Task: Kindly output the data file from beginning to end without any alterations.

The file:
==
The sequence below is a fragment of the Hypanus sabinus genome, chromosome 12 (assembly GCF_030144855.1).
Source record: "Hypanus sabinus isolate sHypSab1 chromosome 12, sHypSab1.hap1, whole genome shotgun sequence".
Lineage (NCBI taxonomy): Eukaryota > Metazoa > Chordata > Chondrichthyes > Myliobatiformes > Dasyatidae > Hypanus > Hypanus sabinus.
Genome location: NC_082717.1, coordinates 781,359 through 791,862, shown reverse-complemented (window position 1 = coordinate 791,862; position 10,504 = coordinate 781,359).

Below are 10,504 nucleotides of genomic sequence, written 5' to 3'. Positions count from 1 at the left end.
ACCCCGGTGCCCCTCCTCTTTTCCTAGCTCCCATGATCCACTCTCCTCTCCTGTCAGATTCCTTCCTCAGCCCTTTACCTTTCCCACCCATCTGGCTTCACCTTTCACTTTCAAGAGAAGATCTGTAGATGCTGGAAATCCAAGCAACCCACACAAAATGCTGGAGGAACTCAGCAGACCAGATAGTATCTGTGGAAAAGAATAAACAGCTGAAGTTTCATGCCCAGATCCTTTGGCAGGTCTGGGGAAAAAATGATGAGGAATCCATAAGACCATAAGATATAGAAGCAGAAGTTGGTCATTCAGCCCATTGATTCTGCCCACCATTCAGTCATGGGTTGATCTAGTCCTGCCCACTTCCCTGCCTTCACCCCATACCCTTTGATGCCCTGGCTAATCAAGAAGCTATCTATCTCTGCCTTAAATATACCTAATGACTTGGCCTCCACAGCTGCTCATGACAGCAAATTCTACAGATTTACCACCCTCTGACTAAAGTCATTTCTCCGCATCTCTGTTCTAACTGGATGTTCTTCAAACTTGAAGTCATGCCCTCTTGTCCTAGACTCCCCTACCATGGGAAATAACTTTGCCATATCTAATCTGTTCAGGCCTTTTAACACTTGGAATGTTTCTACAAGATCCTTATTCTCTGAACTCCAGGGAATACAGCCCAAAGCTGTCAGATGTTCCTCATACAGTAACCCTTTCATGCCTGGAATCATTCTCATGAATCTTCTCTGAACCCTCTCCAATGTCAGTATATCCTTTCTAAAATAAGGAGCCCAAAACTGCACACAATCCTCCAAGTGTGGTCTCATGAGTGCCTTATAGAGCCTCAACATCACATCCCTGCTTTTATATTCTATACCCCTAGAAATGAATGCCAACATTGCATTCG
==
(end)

The sequence below is a fragment of the Hypanus sabinus genome, chromosome 12 (assembly GCF_030144855.1).
Source record: "Hypanus sabinus isolate sHypSab1 chromosome 12, sHypSab1.hap1, whole genome shotgun sequence".
Lineage (NCBI taxonomy): Eukaryota > Metazoa > Chordata > Chondrichthyes > Myliobatiformes > Dasyatidae > Hypanus > Hypanus sabinus.
Genome location: NC_082717.1, coordinates 781,359 through 791,862, shown reverse-complemented (window position 1 = coordinate 791,862; position 10,504 = coordinate 781,359).

Below are 10,504 nucleotides of genomic sequence, written 5' to 3'. Positions count from 1 at the left end.
ACCCCGGTGCCCCTCCTCTTTTCCTAGCTCCCATGATCCACTCTCCTCTCCTGTCAGATTCCTTCCTCAGCCCTTTACCTTTCCCACCCATCTGGCTTCACCTTTCACTTTCAAGAGAAGATCTGTAGATGCTGGAAATCCAAGCAACCCACACAAAATGCTGGAGGAACTCAGCAGACCAGATAGTATCTGTGGAAAAGAATAAACAGCTGAAGTTTCATGCCCAGATCCTTTGGCAGGTCTGGGGAAAAAATGATGAGGAATCCATAAGACCATAAGATATAGAAGCAGAAGTTGGTCATTCAGCCCATTGATTCTGCCCACCATTCAGTCATGGGTTGATCTAGTCCTGCCCACTTCCCTGCCTTCACCCCATACCCTTTGATGCCCTGGCTAATCAAGAAGCTATCTATCTCTGCCTTAAATATACCTAATGACTTGGCCTCCACAGCTGCTCATGACAGCAAATTCTACAGATTTACCACCCTCTGACTAAAGTCATTTCTCCGCATCTCTGTTCTAACTGGATGTTCTTCAAACTTGAAGTCATGCCCTCTTGTCCTAGACTCCCCTACCATGGGAAATAACTTTGCCATATCTAATCTGTTCAGGCCTTTTAACACTTGGAATGTTTCTACAAGATCCTTATTCTCTGAACTCCAGGGAATACAGCCCAAAGCTGTCAGATGTTCCTCATACAGTAACCCTTTCATGCCTGGAATCATTCTCATGAATCTTCTCTGAACCCTCTCCAATGTCAGTATATCCTTTCTAAAATAAGGAGCCCAAAACTGCACACAATCCTCCAAGTGTGGTCTCATGAGTGCCTTATAGAGCCTCAACATCACATCCCTGCTTTTATATTCTATACCCCTAGAAATGAATGCCAACATTGCATTCG